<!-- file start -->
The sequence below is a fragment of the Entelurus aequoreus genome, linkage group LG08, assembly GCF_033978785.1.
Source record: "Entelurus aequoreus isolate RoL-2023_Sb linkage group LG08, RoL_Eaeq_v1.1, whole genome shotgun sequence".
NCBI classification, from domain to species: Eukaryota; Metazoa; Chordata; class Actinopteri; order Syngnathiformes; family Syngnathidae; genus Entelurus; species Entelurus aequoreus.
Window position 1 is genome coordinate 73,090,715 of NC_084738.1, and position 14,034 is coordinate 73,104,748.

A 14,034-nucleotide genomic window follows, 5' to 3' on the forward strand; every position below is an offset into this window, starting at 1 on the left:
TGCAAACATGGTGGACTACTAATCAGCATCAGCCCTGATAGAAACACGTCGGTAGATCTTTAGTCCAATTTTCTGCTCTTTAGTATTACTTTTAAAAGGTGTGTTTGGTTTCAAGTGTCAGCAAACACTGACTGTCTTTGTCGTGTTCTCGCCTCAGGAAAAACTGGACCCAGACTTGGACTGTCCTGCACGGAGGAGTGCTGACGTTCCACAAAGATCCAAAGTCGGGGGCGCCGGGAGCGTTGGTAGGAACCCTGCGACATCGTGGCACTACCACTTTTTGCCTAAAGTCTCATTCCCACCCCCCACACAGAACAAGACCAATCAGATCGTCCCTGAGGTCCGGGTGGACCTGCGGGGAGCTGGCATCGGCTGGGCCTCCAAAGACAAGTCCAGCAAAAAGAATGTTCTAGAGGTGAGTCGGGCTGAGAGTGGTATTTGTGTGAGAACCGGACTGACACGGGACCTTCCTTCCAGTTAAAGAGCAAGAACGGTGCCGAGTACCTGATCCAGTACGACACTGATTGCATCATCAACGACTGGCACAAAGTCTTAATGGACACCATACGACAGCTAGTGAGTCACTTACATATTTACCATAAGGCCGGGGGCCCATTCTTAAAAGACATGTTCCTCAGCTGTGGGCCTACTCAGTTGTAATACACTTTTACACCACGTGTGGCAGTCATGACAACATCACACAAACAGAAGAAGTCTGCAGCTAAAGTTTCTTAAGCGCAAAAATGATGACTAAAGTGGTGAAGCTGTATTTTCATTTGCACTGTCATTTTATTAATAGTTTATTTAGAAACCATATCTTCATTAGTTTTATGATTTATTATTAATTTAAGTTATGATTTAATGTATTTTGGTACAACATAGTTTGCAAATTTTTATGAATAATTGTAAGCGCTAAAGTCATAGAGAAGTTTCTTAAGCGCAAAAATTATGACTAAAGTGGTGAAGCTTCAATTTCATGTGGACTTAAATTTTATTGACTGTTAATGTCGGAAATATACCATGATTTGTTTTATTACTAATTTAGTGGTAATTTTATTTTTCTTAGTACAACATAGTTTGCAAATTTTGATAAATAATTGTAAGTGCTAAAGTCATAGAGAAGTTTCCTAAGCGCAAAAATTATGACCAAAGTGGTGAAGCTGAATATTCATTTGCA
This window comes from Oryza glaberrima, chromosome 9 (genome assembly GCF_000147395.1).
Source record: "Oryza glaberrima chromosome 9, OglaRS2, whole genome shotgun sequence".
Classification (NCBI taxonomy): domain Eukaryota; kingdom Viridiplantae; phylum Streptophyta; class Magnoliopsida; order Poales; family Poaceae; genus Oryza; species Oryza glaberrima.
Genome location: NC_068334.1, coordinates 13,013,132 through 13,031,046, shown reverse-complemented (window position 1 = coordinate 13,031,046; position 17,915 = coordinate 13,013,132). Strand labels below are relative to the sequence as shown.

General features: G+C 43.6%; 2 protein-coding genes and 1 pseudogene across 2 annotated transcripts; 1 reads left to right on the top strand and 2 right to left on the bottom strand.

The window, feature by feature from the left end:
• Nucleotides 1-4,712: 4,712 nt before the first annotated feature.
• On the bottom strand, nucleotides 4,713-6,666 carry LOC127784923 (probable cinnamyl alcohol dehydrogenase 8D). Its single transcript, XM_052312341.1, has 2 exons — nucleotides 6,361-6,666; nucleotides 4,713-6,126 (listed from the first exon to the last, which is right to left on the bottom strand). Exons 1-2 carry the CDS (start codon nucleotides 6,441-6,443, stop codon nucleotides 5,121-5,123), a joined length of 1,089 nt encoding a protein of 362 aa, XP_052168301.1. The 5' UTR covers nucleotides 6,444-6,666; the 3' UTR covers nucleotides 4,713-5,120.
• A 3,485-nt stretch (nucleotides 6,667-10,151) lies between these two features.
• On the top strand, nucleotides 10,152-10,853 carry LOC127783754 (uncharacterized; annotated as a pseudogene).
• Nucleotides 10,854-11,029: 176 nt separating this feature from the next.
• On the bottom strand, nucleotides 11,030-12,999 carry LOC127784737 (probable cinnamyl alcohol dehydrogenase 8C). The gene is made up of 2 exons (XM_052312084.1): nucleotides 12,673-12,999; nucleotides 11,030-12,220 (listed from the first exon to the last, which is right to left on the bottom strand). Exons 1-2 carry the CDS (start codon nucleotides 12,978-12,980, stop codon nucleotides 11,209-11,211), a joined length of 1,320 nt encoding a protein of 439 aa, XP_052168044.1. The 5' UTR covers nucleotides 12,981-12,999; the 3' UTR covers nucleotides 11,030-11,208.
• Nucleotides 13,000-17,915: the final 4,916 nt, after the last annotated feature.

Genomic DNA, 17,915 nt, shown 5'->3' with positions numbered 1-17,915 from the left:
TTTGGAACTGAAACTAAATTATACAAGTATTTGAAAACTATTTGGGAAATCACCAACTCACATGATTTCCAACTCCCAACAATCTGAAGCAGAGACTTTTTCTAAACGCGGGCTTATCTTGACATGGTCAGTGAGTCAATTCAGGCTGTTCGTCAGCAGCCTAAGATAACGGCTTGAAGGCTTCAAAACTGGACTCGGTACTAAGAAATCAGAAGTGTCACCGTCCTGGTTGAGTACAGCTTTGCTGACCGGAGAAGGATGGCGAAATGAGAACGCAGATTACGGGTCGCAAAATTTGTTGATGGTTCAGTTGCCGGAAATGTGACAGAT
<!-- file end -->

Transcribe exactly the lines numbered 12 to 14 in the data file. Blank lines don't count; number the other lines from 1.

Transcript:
The window, feature by feature from the left end:
• Nucleotides 1-4,712: 4,712 nt before the first annotated feature.
• On the bottom strand, nucleotides 4,713-6,666 carry LOC127784923 (probable cinnamyl alcohol dehydrogenase 8D). Its single transcript, XM_052312341.1, has 2 exons — nucleotides 6,361-6,666; nucleotides 4,713-6,126 (listed from the first exon to the last, which is right to left on the bottom strand). Exons 1-2 carry the CDS (start codon nucleotides 6,441-6,443, stop codon nucleotides 5,121-5,123), a joined length of 1,089 nt encoding a protein of 362 aa, XP_052168301.1. The 5' UTR covers nucleotides 6,444-6,666; the 3' UTR covers nucleotides 4,713-5,120.